Edwards (Inspector of Taxes) v Bairstow: HL 25 Jul 1955

The House was asked whether a particular transaction was ‘an adventure in the nature of trade’.
Held: Although the House accepted that this was ‘an inference of fact’, on the primary facts as found by the Commissioners ‘the true and only reasonable conclusion’ contradicted that decision.
The House set out principles for establishing that decisions of a commissioner were ones of law, and were reviewable by an appellate court. Whether facts as found or admitted fall on one side or the other of some conceptual line drawn by the law is a question of fact.
Lord Radcliffe said that ‘Perversity’ in a decision means that ‘the facts found are such that no person acting judicially and properly instructed as to the relevant law could have come to the determination under appeal. In those circumstances, too, the court must intervene. It has no option but to assume that there has been some misconception of the law and that this has been responsible for the determination.’
Viscount Simonds said: ‘For it is universally conceded that, although it is a pure finding of fact, it may be set aside on grounds which have been stated in various ways but are, I think, fairly summarized by saying that the court should take that course if it appears that the commissioners have acted without any evidence or upon a view of the facts which could not reasonably be entertained.’
Lord Radcliffe criticised the tendency of courts to treat questions as ‘pure questions of fact’, so as to exclude review: ‘As I see it, the reason why the courts do not interfere with the Commissioners’ findings or determinations when they really do involve nothing but questions of fact is not any supposed advantage in the Commissioners of greater experience in the matters of business or any other matters. The reason is simply that by the system that has been set up the Commissioners are the first tribunal to try an appeal, and in the interest of the efficient administration of justice their decisions can only be upset on appeal if they have been positively wrong in law. The Court is not a second opinion where there is a reasonable ground for the first. But there is no reason to make a mystery about the subjects that Commissioners deal with or to invite the courts to impose any exceptional restraint on themselves because they are dealing with cases that arise out of facts found by the Commissioners. Their duty is no more than to examine those facts with a decent respect for the tribunal appealed from and if they think that the only reasonable conclusion on the facts found is inconsistent with the determination come to, to say so without more ado.’ and ‘I do not think that it much matters whether this state of affairs is described as one in which there is no evidence to support the determination or as one in which the evidence is inconsistent with and contradictory of the determination, or as one in which the true and only reasonable conclusion contradicts the determination. Rightly understood, each phrase propounds the same test. For my part, I prefer the last of the three …’ As to the commissioners findings of fact: ‘Their duty is no more than to examine those facts with a decent respect for the tribunal appealed from and if they think that the only reasonable conclusion on the facts found is inconsistent with the determination come to, to say so without more ado.’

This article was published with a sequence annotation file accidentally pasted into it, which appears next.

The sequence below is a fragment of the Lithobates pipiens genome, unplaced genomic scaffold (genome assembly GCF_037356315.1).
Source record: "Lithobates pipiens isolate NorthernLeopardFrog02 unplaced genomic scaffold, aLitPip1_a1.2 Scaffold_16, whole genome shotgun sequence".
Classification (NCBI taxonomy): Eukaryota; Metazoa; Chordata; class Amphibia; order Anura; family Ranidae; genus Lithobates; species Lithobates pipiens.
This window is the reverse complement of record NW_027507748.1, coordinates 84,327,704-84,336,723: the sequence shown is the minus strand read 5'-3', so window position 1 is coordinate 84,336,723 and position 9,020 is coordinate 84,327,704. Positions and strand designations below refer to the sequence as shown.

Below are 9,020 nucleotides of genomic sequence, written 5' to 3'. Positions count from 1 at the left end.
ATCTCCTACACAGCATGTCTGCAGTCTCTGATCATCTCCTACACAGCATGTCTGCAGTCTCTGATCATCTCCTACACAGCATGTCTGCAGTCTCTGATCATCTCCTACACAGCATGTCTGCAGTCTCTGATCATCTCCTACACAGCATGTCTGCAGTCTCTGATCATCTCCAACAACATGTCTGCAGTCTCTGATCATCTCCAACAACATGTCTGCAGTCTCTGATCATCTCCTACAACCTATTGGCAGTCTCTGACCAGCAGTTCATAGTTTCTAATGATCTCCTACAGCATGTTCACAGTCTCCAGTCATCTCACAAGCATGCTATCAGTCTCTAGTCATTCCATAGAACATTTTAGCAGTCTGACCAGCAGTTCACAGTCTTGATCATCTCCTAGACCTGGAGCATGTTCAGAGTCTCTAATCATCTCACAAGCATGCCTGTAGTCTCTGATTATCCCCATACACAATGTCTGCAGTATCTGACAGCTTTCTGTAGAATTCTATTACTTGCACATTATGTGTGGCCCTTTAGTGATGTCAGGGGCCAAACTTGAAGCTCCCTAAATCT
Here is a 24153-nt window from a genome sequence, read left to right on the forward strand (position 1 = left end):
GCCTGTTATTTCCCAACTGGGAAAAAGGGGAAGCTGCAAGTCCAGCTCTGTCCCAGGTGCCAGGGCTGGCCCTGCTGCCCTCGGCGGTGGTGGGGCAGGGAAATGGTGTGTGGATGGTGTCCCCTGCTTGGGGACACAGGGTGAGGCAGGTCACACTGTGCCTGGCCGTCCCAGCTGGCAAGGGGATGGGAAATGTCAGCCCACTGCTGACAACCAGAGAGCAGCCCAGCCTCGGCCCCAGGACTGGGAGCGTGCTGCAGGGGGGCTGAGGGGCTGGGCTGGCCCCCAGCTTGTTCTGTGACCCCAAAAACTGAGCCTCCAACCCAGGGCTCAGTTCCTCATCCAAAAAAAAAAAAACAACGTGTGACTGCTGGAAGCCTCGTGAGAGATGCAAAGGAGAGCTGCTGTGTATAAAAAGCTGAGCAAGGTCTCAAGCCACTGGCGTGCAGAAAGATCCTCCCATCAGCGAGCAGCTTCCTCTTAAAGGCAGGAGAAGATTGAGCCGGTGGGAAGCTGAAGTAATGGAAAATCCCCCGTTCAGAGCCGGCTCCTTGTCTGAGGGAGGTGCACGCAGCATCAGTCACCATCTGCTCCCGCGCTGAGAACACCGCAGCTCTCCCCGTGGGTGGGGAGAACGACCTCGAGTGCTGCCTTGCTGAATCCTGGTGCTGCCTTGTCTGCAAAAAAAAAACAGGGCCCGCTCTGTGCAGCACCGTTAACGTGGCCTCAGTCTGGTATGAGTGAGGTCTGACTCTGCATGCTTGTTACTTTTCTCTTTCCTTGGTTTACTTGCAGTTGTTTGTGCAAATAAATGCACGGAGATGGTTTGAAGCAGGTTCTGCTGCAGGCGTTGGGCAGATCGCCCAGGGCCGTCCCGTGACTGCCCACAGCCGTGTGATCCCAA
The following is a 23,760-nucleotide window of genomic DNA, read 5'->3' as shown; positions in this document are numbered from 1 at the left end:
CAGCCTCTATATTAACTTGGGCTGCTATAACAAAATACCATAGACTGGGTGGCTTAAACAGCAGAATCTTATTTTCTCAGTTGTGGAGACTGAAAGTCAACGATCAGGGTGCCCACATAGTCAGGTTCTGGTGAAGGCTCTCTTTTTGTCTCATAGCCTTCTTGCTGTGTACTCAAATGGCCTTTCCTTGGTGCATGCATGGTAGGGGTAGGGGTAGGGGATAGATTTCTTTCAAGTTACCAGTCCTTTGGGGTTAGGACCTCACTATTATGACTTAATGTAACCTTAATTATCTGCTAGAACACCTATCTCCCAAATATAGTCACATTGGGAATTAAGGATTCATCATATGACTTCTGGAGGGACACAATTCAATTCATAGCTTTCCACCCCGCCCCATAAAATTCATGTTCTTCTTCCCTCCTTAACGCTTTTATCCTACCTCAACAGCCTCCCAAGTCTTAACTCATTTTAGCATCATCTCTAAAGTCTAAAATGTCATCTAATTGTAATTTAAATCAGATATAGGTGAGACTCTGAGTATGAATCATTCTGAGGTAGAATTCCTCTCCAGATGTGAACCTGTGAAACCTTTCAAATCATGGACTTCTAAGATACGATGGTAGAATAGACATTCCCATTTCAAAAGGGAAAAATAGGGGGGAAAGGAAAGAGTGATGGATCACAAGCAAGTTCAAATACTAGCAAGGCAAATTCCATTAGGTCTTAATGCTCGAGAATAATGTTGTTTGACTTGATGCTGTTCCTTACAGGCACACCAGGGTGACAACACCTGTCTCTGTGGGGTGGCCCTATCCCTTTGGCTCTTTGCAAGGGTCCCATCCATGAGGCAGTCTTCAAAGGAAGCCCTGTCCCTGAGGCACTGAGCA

HL Income Tax, Schedule D-Purchase and sale of cotton spinning plant – Isolated transaction – Whether adventure in nature of trade.

Lord Radcliffe, Viscount Simonds
[1956] AC 14, [1955] 3 All ER 48, [1955] 36 Tax Cas 207, [1955] UKHL 3, [1955] UKHL TC – 36 – 207, 36 TC 207
Bailii, Bailii
England and Wales
Cited by:
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Taxes Management, Judicial Review, Litigation Practice, Income Tax

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Updated: 31 October 2021; Ref: scu.181055